IT’S exactly 10 years since the Triumph production line rolled out its first bike after its revival – the Trophy 1200, which was hailed as the first of a new breed of British superbikes.
The firm was confident it was the first chapter in a new success story. Triumph’s distributor in Germany said it couldn’t get enough of the things. And demand here was expected to be sky-high.
Despite a recession in the industry and the country as a whole, Triumph decided not to advertise its products – because it feared that would create a bottleneck of demand it couldn’t meet.
Dealers, British riders and most of all Triumph itself had high hopes.
But 10 years down the line, has it lived up to those hopes? And what can we expect from Triumph in the next decade?
We looked at Triumph’s profit and loss accounts for the last 10 years, from Companies House, which regulates the finances of limited companies.
The accounts show that Triumph’s sales have grown, but the British firm has yet to show a net profit.
It’s been making a profit on gross figures since 1995, but has still lost millions once operating costs and tax have been deducted.
Our diagram below shows how the company has made net losses year-by-year.
But in that time, the company’s turnover – all the money that comes in before the outgoings are accounted for – has increased massively.
In 1992, turnover was £10.9 million. By 2000 it had soared to £105.9 million.
The investment needed to make this kind of growth has come from company director John Bloor – and his massive construction company Bloor Holdings Ltd.
And financial experts think it’s the source of investment which could ensure the firm carries on growing.
A business strategist, who asked not to be named, said: " If Triumph had public shareholders, they would probably be beginning to complain by now.
" The TT600 wasn’t a massive success. After that, people would begin to make demands of the firm and the share price could drop.
" But Triumph doesn’t have public shareholders, " he added. " The investment comes from Bloor. As long as he’s happy, the firm doesn’t have to worry as much about share prices or whether it’s made a loss.
" And he could continue to invest for years, or as long as it takes for Triumph to
make a profit. "
But is Triumph’s lack of profit because it is not coming up with the bikes we want to buy? At least if it survives – and the indications are that it will – there will be a chance the firm starts to deliver the kind of machines we all really want.
To provide a comparison with the British brand, look at Aprilia. In 1991, it had little more significance than Triumph to most UK sports bike riders. It made scooters and small-capacity race replicas. But now its bigger bikes are among the most desirable around.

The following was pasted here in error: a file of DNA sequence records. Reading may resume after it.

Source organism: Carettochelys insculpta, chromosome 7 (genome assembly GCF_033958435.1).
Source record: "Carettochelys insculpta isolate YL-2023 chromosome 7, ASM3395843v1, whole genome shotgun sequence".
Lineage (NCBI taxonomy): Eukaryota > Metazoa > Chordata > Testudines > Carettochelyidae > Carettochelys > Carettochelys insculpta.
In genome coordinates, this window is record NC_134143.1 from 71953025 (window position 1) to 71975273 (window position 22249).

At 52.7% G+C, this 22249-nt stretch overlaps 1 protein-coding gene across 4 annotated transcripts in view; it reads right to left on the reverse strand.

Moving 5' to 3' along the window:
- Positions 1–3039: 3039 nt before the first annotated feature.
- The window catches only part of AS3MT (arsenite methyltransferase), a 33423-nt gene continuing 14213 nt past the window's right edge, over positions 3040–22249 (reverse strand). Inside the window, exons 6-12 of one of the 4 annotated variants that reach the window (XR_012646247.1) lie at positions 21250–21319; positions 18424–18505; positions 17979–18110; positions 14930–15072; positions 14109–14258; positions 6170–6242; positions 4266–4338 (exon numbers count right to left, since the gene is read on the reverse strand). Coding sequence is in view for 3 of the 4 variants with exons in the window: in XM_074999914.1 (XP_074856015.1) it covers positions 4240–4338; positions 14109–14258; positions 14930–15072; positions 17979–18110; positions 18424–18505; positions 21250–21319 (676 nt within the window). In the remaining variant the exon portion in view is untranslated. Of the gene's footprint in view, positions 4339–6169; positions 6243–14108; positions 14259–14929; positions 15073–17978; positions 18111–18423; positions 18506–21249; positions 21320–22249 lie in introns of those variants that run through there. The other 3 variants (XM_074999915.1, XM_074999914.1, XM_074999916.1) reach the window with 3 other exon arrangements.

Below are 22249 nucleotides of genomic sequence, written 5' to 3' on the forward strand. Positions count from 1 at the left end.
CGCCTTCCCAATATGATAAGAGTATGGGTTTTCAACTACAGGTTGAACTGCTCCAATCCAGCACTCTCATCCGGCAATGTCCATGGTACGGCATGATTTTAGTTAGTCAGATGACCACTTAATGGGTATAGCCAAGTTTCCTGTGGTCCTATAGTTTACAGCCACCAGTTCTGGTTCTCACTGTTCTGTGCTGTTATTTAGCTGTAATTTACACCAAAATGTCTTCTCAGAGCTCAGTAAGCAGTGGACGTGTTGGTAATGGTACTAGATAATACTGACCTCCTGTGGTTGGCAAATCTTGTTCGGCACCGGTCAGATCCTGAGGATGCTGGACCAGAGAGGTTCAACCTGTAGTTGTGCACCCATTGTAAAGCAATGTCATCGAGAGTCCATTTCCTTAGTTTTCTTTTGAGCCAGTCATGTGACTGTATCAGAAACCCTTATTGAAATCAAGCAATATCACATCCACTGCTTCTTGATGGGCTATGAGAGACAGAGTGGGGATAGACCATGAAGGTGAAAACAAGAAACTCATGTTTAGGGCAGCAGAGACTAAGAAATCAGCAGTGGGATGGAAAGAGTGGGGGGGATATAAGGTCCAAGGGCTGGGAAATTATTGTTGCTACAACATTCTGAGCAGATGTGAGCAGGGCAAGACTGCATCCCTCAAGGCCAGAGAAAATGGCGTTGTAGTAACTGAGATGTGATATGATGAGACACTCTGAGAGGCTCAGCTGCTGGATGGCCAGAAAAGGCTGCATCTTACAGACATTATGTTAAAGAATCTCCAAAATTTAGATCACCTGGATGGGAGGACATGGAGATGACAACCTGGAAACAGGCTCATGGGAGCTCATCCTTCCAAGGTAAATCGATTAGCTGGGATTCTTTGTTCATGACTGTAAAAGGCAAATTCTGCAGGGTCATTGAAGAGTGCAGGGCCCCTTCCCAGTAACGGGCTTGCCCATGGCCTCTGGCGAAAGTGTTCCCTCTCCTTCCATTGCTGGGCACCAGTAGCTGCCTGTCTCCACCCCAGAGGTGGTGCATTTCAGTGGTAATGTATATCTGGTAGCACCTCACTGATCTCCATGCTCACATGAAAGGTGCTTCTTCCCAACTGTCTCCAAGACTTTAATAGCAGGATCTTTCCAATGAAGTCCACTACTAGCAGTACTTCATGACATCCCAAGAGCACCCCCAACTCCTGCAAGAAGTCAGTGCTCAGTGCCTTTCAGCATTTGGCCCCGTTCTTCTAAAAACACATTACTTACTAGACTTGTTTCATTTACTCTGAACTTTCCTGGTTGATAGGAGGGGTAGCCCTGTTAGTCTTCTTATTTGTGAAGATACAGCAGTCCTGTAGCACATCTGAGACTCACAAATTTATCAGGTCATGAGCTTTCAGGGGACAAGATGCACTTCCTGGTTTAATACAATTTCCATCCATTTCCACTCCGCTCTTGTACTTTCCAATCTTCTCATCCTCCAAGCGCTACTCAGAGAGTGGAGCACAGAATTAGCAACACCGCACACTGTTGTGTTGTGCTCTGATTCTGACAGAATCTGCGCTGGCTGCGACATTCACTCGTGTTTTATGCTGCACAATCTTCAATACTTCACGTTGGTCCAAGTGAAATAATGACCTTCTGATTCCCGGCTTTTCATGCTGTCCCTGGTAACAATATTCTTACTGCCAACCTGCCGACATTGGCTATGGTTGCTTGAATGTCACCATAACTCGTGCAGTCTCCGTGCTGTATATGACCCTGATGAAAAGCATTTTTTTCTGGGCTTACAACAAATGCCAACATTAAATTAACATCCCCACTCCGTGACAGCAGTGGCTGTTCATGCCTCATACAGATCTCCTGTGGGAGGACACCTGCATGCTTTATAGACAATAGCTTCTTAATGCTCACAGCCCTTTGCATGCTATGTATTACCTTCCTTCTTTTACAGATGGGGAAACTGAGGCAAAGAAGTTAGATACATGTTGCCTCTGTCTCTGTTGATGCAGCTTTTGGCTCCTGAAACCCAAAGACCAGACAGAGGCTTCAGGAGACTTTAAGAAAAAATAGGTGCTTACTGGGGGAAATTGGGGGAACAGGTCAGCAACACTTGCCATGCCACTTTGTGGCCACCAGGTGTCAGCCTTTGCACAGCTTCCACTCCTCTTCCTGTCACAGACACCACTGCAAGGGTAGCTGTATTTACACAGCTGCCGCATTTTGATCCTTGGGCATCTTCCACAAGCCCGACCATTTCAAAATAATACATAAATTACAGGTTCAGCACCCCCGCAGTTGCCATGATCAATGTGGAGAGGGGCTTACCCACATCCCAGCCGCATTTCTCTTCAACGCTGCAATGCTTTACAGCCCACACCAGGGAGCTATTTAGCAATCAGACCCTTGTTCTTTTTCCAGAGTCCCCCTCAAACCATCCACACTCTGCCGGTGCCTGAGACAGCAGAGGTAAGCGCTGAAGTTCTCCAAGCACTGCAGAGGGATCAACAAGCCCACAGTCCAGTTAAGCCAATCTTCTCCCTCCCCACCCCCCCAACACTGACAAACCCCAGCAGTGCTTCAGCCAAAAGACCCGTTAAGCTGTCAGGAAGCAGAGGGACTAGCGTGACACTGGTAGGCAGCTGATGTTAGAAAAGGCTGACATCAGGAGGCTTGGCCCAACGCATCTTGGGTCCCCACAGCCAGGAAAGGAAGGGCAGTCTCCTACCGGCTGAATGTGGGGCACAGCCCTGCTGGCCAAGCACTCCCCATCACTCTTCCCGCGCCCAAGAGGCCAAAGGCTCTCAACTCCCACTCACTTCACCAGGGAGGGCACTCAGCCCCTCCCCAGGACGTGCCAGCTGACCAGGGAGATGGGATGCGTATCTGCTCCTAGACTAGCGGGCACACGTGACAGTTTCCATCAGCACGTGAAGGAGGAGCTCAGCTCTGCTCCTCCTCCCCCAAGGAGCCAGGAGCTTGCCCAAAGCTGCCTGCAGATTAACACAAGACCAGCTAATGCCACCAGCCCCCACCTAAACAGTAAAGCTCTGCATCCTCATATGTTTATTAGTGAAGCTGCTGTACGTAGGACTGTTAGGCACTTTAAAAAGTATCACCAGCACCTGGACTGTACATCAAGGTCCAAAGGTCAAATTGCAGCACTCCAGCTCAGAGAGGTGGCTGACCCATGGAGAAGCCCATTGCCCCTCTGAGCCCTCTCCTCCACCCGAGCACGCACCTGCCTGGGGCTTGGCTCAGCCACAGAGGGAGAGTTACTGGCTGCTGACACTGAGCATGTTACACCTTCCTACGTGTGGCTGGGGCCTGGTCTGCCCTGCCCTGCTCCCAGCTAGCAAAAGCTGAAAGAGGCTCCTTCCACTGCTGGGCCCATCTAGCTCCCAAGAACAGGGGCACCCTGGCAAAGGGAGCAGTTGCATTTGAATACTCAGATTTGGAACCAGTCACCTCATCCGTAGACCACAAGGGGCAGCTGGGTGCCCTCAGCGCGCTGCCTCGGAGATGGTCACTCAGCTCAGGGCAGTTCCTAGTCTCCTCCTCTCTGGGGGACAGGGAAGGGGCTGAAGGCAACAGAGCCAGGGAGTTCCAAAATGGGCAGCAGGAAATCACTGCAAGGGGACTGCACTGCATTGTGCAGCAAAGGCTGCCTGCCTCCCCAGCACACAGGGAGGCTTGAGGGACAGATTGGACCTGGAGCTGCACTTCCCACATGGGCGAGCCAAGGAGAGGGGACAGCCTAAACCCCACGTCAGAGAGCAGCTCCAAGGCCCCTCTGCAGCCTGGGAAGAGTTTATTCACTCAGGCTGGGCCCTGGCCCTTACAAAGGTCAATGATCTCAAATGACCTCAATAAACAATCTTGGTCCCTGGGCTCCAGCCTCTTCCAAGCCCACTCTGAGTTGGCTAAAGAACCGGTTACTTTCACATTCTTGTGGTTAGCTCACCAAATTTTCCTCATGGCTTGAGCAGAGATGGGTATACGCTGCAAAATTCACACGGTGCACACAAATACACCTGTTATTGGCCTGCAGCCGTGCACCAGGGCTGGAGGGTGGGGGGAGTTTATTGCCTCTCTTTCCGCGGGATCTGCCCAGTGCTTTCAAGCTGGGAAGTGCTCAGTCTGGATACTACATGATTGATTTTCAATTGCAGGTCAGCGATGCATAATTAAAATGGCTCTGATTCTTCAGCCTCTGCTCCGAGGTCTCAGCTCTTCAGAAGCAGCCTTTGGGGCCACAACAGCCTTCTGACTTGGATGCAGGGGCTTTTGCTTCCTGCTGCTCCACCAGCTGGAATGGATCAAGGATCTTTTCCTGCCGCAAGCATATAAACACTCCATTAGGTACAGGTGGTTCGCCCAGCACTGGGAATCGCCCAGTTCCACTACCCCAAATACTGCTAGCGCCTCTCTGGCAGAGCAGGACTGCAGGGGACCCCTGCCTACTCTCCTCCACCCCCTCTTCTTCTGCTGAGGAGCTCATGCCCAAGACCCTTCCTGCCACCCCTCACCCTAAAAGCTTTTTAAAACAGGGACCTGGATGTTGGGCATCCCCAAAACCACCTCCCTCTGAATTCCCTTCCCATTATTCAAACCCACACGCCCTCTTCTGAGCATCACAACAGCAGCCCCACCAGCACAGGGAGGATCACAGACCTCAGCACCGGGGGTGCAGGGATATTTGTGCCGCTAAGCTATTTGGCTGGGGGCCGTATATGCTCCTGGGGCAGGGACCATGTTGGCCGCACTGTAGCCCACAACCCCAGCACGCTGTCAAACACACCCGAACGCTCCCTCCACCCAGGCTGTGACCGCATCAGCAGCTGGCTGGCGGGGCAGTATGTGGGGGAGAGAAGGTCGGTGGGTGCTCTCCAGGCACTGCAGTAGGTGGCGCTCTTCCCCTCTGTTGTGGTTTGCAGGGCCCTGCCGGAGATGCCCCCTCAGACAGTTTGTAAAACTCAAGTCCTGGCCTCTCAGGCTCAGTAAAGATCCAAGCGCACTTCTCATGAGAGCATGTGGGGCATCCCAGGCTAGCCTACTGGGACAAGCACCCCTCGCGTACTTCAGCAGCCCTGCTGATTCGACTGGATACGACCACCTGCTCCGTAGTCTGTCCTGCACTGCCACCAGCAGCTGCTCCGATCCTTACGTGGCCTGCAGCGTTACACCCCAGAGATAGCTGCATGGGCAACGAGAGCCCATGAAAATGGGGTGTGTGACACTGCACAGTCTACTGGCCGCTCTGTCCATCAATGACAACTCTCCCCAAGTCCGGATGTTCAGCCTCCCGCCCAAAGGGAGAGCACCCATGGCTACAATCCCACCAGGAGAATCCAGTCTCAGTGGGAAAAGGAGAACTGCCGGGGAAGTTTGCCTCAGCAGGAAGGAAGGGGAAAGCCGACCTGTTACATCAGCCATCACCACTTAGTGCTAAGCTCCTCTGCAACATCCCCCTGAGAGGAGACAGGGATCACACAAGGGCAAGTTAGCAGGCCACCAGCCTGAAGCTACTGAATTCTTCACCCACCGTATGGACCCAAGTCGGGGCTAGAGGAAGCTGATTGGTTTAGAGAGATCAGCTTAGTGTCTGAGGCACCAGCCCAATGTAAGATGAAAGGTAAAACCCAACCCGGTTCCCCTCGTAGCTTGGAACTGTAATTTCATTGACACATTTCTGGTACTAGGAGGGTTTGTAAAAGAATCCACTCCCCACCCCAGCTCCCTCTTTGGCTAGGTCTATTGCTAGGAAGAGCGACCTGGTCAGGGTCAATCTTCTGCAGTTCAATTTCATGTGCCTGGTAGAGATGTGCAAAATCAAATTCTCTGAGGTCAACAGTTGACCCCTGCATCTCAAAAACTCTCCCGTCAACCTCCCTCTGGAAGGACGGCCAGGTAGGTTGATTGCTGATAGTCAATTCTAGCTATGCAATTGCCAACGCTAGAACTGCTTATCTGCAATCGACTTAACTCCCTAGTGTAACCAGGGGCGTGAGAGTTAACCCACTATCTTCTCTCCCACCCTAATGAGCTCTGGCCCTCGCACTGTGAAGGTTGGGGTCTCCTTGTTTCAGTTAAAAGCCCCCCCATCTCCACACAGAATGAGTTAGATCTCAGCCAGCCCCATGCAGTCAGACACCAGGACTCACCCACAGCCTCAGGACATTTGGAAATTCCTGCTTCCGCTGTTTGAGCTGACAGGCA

And its figures stack up, too. It’s Europe’s second-biggest bike firm – after scooter giant Piaggio – and turnover has grown from £67 million in 1992 to £350 million in 2000. And riders on Aprilias have won 10 world titles in 125 or 250 GPs.
So why hasn’t Triumph made as great an impact?
No-one from Triumph was available for comment. Bloor rarely gives interviews and wouldn’t talk to us on this occasion, while the firm’s press contacts were always busy whenever we called.
But Steve Lilley, of Jack Lilley Ltd, the country’s leading Triumph dealership, was happy to talk. And he says it’s unfair to compare the two firms.
He said: " Aprilia was already selling half-a-million scooters a year in Italy. Triumph doesn’t make anything under 600cc. It didn’t have that big home market behind it. It’s had to break into new markets. "
Lilley also says Aprilia has been aided by the use of other manufacturers’ engines in its bikes, such as the Suzuki RGV250 engine in its popular RS250.
He said: " Triumph may not have always got it exactly right, but should be respected for using its own engineering. "
Lilley also says the lack of profit is no cause for concern.
He said: " The firm has come from zero in the last 10 years. From a worldwide sales point of view, the growth it has achieved is unrepeatable. It’s recreated a great British brand.
" Triumph may not be in profit, but it is creating a worldwide market and that costs money.
" Developing new bikes isn’t cheap. Even one mould for a crankcase costs over £40,000 to produce.
" If the level of investment and growth continues, maybe the firm will continue to make losses until it has established strong markets all over the world. "
Lilley believes the relaunch of the Bonneville and its forthcoming cruiser-style Bonnie (see separate story) could help it achieve more success in the U.S.
Another factor is the firm’s new factory, which will be operational next year at a new site next door to the old one.
That will have accounted for some of the losses in recent years – but it’s good news for the future as it will have an annual capacity of 50,000 machines.
It took Triumph nine years to build its first 100,000 bikes – soon it will be able to reach that in two years.
And a report from a leading business support and information body suggests Triumph is here to stay.
The Leicestershire Business Link estimates the chance of it folding in the next year are five times less than the average company.
Even if it has made a loss every year since its revival, it looks as though Triumph has plenty of reason to celebrate its 10th birthday.
It could even raise a toast – to the next 10 years.